by Avdi Grimm http://clafamatt.rubyforge.org
ClaFamAtt (CLAss FAMily ATTributes) is class inheritable attributes without the baggage.
reader/writer methods are cleanly partitioned in dynamically created modules
No extra class variables needed for bookkeeping
Family inheritable attributes can be defined in modules.
Only there when you want it - will not pollute the global namespace.
module Shared include Clafamatt::Macros class_family_accessor :foo end class Parent include Shared end class Child < Parent class_family_accessor :bar end Shared.foo # => nil Parent.foo # => nil Child.foo # => nil Shared.foo = "klaatu" Shared.foo # => "klaatu" Parent.foo # => "klaatu" Child.foo # => "klaatu" Parent.foo = "nikto" Shared.foo # => "klaatu" Parent.foo # => "nikto" Child.foo # => "nikto" Child.foo = "barada" Shared.foo # => "klaatu" Parent.foo # => "nikto" Child.foo # => "barada" Child.bar = "klaatu" Child.bar # => "klaatu" Parent.bar # => # ~> -:38: undefined method `bar' for Parent:Class (NoMethodError)
Clafamatt sprung from a desire to have ActiveSupport-style class inheritable attributes without having all of ActiveSupport come with it. It is also an attempt to implement class-inheritable attributes in the cleanest way possible.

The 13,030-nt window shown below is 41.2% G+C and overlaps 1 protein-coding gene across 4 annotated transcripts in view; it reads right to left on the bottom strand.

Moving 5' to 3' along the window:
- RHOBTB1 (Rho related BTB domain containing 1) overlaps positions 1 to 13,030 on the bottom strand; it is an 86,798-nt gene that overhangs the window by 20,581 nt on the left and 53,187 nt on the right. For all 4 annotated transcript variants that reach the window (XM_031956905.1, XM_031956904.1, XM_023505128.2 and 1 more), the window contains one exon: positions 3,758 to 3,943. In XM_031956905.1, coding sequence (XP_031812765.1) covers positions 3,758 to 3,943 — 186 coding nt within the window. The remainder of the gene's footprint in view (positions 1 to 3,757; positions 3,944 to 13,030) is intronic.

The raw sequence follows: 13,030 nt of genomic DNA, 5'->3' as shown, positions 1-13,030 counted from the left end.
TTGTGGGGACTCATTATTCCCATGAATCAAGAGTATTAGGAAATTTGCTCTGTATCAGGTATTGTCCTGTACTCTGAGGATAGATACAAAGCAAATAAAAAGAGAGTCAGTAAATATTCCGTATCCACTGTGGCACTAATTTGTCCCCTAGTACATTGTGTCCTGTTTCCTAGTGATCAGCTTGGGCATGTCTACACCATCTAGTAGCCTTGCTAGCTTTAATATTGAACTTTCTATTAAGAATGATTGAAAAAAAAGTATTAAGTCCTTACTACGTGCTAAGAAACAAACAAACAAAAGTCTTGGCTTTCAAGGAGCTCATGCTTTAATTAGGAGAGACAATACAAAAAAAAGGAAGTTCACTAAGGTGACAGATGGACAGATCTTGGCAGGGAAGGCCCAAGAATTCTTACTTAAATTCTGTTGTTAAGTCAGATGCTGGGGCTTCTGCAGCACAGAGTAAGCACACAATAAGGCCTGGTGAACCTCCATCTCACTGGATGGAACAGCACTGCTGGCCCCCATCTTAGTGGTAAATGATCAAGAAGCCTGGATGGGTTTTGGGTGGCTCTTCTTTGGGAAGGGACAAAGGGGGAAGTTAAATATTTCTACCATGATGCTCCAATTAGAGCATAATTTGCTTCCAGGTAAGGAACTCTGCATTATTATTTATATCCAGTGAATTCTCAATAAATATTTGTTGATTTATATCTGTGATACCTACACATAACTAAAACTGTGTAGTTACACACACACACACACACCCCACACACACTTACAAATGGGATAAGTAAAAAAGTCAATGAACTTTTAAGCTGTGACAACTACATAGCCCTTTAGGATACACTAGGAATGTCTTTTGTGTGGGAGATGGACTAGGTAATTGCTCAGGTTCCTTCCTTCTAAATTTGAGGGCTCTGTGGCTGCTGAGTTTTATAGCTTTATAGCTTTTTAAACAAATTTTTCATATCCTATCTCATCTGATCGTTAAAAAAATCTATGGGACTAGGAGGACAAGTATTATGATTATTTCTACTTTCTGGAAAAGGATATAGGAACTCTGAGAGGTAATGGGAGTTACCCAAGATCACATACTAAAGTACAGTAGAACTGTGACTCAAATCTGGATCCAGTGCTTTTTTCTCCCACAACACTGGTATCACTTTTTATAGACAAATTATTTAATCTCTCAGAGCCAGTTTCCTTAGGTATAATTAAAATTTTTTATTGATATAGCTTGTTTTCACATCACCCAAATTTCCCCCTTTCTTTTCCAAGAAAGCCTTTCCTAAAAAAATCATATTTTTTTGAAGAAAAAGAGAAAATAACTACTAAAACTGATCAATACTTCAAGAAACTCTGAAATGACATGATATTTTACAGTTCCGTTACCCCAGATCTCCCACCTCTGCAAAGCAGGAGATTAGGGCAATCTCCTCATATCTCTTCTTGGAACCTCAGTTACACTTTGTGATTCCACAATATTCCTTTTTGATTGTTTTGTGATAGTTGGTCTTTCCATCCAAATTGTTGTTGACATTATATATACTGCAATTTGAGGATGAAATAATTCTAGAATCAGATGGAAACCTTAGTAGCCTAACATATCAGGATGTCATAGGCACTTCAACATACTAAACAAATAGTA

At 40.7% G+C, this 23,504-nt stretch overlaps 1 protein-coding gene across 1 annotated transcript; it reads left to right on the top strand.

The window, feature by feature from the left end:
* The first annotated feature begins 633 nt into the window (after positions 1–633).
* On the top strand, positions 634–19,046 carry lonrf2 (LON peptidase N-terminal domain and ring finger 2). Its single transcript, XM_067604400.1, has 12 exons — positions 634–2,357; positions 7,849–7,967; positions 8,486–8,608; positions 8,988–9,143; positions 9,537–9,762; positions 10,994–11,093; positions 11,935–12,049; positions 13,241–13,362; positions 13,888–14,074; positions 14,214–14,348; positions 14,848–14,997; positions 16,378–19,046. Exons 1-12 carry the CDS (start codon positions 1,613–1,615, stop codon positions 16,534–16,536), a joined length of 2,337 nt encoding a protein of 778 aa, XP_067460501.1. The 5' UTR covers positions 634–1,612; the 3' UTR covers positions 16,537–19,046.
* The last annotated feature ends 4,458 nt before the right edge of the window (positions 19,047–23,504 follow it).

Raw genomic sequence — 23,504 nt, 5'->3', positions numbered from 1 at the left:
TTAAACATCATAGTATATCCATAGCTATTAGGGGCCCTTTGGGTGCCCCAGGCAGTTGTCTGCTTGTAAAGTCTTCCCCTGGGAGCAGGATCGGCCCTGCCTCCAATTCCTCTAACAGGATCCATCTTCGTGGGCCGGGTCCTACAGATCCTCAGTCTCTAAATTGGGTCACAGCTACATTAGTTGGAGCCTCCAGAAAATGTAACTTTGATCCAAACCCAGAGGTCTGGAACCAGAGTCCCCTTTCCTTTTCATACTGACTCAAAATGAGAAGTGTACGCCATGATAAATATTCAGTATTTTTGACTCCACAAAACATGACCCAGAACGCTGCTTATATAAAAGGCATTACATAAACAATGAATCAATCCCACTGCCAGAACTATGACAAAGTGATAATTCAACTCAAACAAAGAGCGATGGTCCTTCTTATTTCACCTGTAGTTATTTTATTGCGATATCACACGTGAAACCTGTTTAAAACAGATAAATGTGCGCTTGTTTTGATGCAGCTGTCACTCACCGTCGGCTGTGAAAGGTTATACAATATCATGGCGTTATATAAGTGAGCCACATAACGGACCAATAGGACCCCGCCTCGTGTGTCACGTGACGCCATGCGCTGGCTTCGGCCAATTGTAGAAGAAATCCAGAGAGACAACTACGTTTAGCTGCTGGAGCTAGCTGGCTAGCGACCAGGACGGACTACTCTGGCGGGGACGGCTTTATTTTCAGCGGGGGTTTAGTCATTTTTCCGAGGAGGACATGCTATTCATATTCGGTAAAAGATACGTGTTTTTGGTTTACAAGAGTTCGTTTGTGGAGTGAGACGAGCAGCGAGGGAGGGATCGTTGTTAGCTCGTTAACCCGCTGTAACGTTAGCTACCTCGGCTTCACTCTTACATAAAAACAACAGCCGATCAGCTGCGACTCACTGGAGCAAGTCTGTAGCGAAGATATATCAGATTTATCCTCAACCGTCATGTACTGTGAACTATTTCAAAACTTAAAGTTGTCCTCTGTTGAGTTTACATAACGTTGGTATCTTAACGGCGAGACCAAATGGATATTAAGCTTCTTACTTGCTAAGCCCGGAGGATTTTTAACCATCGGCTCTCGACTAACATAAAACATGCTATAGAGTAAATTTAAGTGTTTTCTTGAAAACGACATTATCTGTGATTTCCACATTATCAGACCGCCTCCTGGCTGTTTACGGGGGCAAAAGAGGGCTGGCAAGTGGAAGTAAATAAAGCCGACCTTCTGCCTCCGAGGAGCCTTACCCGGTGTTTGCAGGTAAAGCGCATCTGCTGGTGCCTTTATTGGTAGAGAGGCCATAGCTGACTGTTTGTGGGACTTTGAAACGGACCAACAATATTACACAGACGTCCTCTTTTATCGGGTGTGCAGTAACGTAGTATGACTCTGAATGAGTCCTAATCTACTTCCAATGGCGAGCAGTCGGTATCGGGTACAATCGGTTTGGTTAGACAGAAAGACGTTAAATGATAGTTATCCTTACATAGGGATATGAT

In contrast to the ActiveSupport version, which writes reader/writer methods directly into the class being extended, Clafamatt writes it's readers and writers into a dynamically created module which is then inserted into the class' (or module's) singleton class. Among other benefits, this enables Clafamatt to transparently support defining inheritable attributes in either classes or modules.
The ActiveSupport version keeps inheritable attribute values in a class-level @inheritable_attributes variable, which it copies whenever a new class is inherited. Clafamatt stays closer to Ruby conventions by storing each attribute's value in a correspondingly-named class instance variable - so e.g. Foo.bar = 42 will set the @bar instance variable. This is consistent with how Ruby's built-in attr_* macros behave. Beyond the variables used to store values, Clafamatt needs zero class instance variables for internal bookeeping. It also doesn't copy variables on inheritance; instead, it simply re-uses values from farther up the inheritance chain until an attribute is explicitly set.
Finally, Clafamatt is only there when you ask for it, by including Clafamatt::Macros. It will not pollute the global namespace.
sudo gem install clafamatt
(The MIT License)
Copyright © 2008 Avdi Grimm
Permission is hereby granted, free of charge, to any person obtaining a copy of this software and associated documentation files (the 'Software'), to deal in the Software without restriction, including without limitation the rights to use, copy, modify, merge, publish, distribute, sublicense, and/or sell copies of the Software, and to permit persons to whom the Software is furnished to do so, subject to the following conditions:
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